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WAMU Radio: The Community Foundation’s Support for Mental Health Services in a Troubled Economy

July 30, 2010

Terri Lee Freeman: Photo
Author: Terri Lee Freeman

The stress of daily life can take its toll on all of us. But for people in our region who have lost their jobs, are facing foreclosure or can’t afford to pay for prescriptions, life can be truly overwhelming – even life-threatening.

Yesterday I sat down with WAMU Radio for a story about the mental and emotional impact of the economy on those who are financially disadvantaged.

You can listen to the story now on WAMU’s website.

We can’t overlook the psychological impact of losing one’s livelihood, home or health insurance, not to mention the emotional toll of the economic crisis on those who didn’t have homes or jobs to begin with.

With that in mind, The Community Foundation for the National Capital Region recently awarded grants through our Neighbors in Need Fund in support of mental health programs throughout the region.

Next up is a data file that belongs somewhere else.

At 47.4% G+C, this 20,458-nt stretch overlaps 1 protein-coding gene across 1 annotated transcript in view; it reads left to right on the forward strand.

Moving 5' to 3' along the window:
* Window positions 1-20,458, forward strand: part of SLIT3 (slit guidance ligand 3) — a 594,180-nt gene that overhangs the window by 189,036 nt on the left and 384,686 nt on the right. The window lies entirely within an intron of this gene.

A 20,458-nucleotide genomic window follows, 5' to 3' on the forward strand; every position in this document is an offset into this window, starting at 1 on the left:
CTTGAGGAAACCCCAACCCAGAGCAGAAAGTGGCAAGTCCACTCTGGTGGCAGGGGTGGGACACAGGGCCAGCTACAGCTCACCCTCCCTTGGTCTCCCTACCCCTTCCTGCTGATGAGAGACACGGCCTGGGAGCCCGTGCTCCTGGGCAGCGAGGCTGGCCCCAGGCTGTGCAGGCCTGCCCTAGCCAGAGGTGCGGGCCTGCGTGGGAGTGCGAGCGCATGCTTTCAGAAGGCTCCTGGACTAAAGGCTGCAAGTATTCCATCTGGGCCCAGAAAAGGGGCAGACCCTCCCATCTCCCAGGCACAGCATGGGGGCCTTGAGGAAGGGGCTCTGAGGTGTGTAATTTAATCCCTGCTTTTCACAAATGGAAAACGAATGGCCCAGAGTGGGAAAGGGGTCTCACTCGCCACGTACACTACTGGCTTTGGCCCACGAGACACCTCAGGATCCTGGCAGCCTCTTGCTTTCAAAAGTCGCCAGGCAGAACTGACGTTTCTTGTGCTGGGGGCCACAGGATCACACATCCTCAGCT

Since the recession began, more people, including the “new poor,” have been showing up at community health clinics, many without health insurance and many in need of mental health services. Nonprofits have been reporting alarming trends, such as an increase in substance abuse, domestic violence and the number of calls to local suicide hotlines.

Community Foundation grants have helped organizations serve uninsured residents, provide culturally and linguistically appropriate mental health services, extend clinic hours and restore staff positions that had been cut.

There’s a saying, says Satira Streeter, the only licensed clinical psychologist in Ward 8. “When rich people catch a cold, poor folk catch pneumonia. Well, we’re definitely seeing pneumonia.” Yet, Dr. Streeter adds, “By recognizing that good mental health care is a necessity and not an option, The Community Foundation is truly helping our neighbors in need rebuild their lives and their families.”

Please, help The Community Foundation continue to invest in mental health and other critical safety net services in our region, and donate to the Neighbors in Need Fund.

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